Infants in Sacramento, Solano County Hospitals Exposed to Tuberculosis
On Tuesday, Sacramento and Solano county and hospital officials warned the parents of 35 infants that their newborns had been exposed to tuberculosis while in neonatal intensive care units at two hospitals, the Sacramento Bee reports.
TB is a bacterial infection that typically attacks a patient's lungs and can spread through the air.
Details of Exposure
Officials determined that a patient with TB visited the neonatal intensive care unit at Sutter Memorial Hospital in Sacramento between March 14 and March 31. The same individual visited the neonatal intensive care unit at NorthBay Medical Center in Fairfield from March 31 to April 2, and from April 11 to April 19, according to officials.
The officials determined that 20 infants in Sacramento County and 15 in Solano County were exposed to the infection.
By law, the officials cannot disclose the identity of TB patients, and they did not say why the individual was visiting the neonatal centers. However, they said the patient is a Solano County resident and not a hospital staff member.
According to officials, the patient now is in isolation and receiving treatment.
Response to Exposure
Officials hoped to reach all of the parents on Tuesday to inform them that infants exposed to TB require testing or immediate antibiotics because their age makes them more vulnerable to contracting the infection, according to the Bee.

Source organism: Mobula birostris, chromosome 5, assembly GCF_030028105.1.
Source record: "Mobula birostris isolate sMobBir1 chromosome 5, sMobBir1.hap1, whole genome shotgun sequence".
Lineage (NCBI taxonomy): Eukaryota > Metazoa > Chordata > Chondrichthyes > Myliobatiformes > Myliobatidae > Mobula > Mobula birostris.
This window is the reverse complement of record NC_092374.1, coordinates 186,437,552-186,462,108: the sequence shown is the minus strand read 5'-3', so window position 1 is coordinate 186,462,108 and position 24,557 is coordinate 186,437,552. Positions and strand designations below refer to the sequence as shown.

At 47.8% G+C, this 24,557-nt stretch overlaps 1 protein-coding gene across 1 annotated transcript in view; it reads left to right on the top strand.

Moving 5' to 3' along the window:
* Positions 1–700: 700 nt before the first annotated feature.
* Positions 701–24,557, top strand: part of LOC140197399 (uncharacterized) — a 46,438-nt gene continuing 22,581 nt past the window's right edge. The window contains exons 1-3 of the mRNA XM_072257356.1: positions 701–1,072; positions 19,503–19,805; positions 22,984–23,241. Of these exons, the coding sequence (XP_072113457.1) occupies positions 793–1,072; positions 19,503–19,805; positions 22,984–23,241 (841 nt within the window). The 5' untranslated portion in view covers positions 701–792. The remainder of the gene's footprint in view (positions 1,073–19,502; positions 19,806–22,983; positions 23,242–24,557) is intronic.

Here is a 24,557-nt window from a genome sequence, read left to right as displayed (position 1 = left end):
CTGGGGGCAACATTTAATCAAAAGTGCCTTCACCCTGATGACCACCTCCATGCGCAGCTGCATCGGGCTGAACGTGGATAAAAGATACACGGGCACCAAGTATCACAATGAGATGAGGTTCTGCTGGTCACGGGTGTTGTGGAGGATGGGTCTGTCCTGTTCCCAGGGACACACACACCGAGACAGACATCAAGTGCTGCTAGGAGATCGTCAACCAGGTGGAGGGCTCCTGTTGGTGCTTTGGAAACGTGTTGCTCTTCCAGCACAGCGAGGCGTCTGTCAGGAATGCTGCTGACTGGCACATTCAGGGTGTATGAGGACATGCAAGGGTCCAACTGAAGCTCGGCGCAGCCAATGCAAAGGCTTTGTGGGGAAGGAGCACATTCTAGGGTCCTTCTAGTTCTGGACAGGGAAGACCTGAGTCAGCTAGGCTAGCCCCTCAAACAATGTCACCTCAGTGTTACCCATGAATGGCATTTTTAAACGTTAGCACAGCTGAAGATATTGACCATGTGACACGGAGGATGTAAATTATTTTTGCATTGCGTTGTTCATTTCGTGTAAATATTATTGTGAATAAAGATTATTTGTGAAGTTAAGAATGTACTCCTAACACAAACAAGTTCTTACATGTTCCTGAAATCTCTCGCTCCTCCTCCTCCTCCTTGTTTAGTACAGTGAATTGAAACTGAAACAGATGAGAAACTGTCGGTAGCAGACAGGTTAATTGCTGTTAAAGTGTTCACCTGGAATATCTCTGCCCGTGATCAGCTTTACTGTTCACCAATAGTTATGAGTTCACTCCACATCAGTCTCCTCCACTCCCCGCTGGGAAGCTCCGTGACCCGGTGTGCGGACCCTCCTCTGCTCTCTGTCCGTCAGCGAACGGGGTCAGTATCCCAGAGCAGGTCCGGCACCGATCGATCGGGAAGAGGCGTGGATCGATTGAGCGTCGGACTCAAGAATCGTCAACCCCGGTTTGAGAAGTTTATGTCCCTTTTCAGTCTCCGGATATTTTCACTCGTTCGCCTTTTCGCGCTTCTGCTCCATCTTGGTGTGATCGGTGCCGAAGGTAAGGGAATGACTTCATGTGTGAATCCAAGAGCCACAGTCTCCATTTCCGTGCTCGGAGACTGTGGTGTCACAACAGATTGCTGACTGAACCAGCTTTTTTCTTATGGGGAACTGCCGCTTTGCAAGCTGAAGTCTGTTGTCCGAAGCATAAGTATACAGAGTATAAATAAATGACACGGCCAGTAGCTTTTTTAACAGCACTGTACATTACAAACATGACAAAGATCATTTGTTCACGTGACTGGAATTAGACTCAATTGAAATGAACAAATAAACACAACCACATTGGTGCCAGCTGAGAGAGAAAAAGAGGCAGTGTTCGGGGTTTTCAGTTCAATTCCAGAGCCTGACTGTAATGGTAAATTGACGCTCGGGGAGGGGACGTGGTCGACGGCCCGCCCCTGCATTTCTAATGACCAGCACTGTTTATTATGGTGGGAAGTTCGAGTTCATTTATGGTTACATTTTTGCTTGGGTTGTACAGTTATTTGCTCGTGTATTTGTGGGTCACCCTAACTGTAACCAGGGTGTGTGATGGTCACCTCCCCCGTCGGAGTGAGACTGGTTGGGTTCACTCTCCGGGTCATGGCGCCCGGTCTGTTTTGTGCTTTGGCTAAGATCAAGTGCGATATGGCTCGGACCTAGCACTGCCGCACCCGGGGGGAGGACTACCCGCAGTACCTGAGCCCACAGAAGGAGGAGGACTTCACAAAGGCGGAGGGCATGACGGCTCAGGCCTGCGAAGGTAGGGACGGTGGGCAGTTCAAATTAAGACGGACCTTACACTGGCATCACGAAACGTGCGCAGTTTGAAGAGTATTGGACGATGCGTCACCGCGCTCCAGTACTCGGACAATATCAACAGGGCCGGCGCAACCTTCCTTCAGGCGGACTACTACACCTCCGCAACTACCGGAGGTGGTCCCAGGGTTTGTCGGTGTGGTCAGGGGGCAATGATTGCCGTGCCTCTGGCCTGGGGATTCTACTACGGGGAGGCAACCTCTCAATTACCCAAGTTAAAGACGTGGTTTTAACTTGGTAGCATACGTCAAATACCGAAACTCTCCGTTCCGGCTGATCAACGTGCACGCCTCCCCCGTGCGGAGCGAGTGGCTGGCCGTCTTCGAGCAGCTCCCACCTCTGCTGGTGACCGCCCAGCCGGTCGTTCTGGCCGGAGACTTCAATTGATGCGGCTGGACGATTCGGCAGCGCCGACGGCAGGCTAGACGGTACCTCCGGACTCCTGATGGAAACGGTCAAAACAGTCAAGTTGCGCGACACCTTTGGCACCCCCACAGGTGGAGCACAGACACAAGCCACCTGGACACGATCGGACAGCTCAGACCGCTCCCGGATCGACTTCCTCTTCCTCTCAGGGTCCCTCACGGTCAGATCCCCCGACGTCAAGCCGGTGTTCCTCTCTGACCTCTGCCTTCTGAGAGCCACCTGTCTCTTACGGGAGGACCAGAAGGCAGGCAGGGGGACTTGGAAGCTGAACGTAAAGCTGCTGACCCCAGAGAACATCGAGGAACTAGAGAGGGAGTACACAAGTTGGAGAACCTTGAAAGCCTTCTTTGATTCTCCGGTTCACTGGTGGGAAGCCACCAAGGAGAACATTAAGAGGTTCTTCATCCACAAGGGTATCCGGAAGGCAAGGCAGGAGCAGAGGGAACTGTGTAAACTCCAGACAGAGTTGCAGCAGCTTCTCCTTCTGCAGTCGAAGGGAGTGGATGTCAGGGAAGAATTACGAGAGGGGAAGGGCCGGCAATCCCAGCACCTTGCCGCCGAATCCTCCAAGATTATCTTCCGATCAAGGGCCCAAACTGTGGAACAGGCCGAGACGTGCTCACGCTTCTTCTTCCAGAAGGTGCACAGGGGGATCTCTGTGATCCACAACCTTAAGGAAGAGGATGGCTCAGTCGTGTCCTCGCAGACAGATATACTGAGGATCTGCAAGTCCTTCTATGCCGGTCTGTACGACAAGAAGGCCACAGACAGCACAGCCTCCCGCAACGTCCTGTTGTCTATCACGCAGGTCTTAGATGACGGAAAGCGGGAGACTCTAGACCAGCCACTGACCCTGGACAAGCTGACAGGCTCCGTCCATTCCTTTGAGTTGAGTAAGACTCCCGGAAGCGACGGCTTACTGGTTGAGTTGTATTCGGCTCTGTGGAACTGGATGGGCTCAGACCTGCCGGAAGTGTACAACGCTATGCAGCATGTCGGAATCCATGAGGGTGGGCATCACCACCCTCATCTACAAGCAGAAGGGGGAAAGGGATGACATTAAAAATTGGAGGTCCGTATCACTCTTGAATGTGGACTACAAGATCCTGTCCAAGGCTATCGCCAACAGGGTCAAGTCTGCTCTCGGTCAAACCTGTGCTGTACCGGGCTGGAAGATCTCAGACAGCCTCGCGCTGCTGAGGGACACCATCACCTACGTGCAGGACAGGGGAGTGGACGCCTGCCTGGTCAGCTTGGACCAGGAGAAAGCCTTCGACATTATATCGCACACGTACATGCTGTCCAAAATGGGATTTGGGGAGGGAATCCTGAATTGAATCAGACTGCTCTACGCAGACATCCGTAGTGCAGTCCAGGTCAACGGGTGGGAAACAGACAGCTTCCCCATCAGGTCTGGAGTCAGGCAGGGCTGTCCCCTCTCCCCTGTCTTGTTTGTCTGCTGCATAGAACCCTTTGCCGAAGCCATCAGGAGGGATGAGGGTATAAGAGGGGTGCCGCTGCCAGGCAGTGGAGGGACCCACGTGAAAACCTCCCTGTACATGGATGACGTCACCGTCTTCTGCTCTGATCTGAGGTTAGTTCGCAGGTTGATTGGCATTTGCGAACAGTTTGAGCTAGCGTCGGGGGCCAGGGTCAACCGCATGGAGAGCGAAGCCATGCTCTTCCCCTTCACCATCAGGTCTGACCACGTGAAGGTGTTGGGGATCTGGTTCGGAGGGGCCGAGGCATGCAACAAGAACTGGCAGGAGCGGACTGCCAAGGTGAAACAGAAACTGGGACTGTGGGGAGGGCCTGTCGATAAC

Officials plan to tell hospital staff members and visitors of their possible exposure after all parents were notified.
Olivia Kasirye -- chief health officer in Sacramento County -- said that although officials are taking precautions, they "believe that the risk of infection with TB in this particular case is low" (Craft, Sacramento Bee, 5/23).
On Tuesday, Capital Public Radio's "KXJZ News" reported on the TB exposure among infants at the two hospitals (Moffitt, "KXJZ News," Capital Public Radio, 5/22).This is part of the California Healthline Daily Edition, a summary of health policy coverage from major news organizations. Sign up for an email subscription.